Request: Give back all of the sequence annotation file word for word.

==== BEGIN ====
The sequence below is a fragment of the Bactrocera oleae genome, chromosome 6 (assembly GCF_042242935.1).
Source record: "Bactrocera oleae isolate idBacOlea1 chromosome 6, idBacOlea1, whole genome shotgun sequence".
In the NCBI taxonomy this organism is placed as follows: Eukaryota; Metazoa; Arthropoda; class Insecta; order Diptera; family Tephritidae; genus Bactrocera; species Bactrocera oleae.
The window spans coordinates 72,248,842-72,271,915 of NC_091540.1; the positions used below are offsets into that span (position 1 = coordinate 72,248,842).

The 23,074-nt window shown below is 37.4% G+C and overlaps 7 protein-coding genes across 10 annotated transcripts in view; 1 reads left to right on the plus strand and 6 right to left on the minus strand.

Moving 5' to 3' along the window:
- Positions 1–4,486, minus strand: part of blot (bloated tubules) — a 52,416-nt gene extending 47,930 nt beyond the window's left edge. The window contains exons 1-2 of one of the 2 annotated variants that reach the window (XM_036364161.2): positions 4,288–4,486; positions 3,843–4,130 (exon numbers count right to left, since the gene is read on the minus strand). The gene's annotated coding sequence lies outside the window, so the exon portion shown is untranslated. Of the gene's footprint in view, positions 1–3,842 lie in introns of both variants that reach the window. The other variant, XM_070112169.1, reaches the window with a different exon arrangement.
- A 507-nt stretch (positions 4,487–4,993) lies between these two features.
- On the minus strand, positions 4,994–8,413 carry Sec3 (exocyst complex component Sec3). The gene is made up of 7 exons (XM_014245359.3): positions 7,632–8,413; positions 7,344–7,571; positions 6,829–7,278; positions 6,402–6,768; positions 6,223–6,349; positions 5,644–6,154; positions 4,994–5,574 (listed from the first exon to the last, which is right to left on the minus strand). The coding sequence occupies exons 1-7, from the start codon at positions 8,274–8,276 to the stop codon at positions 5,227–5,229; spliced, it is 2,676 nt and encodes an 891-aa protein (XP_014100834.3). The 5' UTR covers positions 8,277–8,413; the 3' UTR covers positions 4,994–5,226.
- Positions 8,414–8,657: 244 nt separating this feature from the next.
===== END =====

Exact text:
The sequence below is a fragment of the Bactrocera oleae genome, chromosome 6 (assembly GCF_042242935.1).
Source record: "Bactrocera oleae isolate idBacOlea1 chromosome 6, idBacOlea1, whole genome shotgun sequence".
In the NCBI taxonomy this organism is placed as follows: Eukaryota; Metazoa; Arthropoda; class Insecta; order Diptera; family Tephritidae; genus Bactrocera; species Bactrocera oleae.
The window spans coordinates 72,248,842-72,271,915 of NC_091540.1; the positions used below are offsets into that span (position 1 = coordinate 72,248,842).

The 23,074-nt window shown below is 37.4% G+C and overlaps 7 protein-coding genes across 10 annotated transcripts in view; 1 reads left to right on the plus strand and 6 right to left on the minus strand.

Moving 5' to 3' along the window:
- Positions 1–4,486, minus strand: part of blot (bloated tubules) — a 52,416-nt gene extending 47,930 nt beyond the window's left edge. The window contains exons 1-2 of one of the 2 annotated variants that reach the window (XM_036364161.2): positions 4,288–4,486; positions 3,843–4,130 (exon numbers count right to left, since the gene is read on the minus strand). The gene's annotated coding sequence lies outside the window, so the exon portion shown is untranslated. Of the gene's footprint in view, positions 1–3,842 lie in introns of both variants that reach the window. The other variant, XM_070112169.1, reaches the window with a different exon arrangement.
- A 507-nt stretch (positions 4,487–4,993) lies between these two features.
- On the minus strand, positions 4,994–8,413 carry Sec3 (exocyst complex component Sec3). The gene is made up of 7 exons (XM_014245359.3): positions 7,632–8,413; positions 7,344–7,571; positions 6,829–7,278; positions 6,402–6,768; positions 6,223–6,349; positions 5,644–6,154; positions 4,994–5,574 (listed from the first exon to the last, which is right to left on the minus strand). The coding sequence occupies exons 1-7, from the start codon at positions 8,274–8,276 to the stop codon at positions 5,227–5,229; spliced, it is 2,676 nt and encodes an 891-aa protein (XP_014100834.3). The 5' UTR covers positions 8,277–8,413; the 3' UTR covers positions 4,994–5,226.
- Positions 8,414–8,657: 244 nt separating this feature from the next.